When I was nine or so, I buried my Barbies in the mud of the backyard, then told my Dad that I had no idea where they’d gone. There, I’ve said it.
We all have something we’ve never told our dads.
It’s normal. By their very nature, dads can be difficult to confide in. Family issues often default to mothers, siblings, or close friends.
What if you were given a chance to express what you’d never told your father?
We wanted to creatively explore the relationship we all have with our dads, so The Book of Everyone began the What I Never Told My Dad project. We traveled to London and Glasgow, armed with thousands of blank postcards (postage paid). We connected with folks of all sorts, everywhere we could find ’em. We explained the project and invited everyone to take part: take this postcard away with you, write down what you never told your dad, and pop their words into the post.
The response we received was overwhelming. Postcard after postcard made its way to our mailbox, filled with honest confessions, hidden stories, and heartfelt thank-yous.
There are so many reasons why certain words are never spoken. Maybe our relationships with our fathers are rocky. Maybe we haven’t gathered up the courage. Maybe some words are better left unsaid. Or maybe we just never get the chance.
The range of stories was immense. They made us giggle like adolescents, wipe away stray tears, and reflect profoundly upon our own relationship with our own fathers.
We scanned every single card onto the What I Never Told My Dad website, adding a submission box where online visitors could send their words to us too. People poured into the site to take a peek into miniature windows of what other people had never told their dads.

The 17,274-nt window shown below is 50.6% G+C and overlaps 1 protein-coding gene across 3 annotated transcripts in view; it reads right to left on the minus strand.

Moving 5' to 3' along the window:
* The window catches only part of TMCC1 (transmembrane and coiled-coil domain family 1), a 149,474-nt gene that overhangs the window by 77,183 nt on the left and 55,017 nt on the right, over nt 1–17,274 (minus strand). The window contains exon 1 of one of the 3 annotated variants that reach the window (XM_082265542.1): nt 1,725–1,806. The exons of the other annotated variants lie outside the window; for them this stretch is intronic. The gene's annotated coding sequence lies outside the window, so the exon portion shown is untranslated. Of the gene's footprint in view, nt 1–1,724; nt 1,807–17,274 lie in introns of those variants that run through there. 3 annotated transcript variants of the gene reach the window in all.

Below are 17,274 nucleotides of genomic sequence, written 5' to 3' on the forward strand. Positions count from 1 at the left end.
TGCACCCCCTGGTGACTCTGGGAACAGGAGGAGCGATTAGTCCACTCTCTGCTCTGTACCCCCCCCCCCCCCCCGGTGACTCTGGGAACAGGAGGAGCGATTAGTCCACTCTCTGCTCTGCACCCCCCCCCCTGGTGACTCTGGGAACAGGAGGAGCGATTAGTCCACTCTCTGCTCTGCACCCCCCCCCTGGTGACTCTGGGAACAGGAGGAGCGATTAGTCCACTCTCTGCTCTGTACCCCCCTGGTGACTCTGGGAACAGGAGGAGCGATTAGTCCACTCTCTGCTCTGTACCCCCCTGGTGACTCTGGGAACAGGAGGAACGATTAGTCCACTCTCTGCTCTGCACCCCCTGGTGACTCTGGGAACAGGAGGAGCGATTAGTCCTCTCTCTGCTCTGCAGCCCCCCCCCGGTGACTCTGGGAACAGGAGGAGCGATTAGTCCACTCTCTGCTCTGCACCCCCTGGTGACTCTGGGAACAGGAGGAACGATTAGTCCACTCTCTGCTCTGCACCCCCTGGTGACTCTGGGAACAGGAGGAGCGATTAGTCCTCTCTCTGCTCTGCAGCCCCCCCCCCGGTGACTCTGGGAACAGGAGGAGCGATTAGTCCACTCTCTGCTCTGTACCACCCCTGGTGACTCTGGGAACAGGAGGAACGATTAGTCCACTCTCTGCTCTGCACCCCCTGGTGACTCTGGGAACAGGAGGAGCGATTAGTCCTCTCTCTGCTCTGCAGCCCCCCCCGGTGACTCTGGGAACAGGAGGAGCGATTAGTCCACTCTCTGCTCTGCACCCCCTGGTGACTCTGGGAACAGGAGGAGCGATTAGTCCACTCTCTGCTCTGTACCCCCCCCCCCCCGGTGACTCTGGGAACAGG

We’re all sons and daughters, but plenty members of the TBOE team are also dads themselves. Steve Hanson, one of the three TBOE founders, took the opportunity to consider the other side of the anonymous collection:
What the site doesn’t explore is how important it is to listen, and to see things from someone else’s perspective. I wonder how dads feel when they see this site, or if the dad would sit down with their child and look through it. I know for me that as my son becomes a teenager, finding ways to chat to him presents itself more and more as a holy grail. It’s right for him to have some things that he keeps from me, but if you are reading this Saul, here is a little something that I’ve never told you. I’m really frightened by the idea of us, someday, not having something to say to each other that could make the other’s heart sing.
So… what have you never told your dad? We’ve gotten over 600 physical cards so far, and countless submitted online. If you’d like to participate, either send us a note through the website, or send us a postcard to Roc Boronat 39 Local 8, 08005. Include an email address if you’d like to be notified when we add your words to the collection.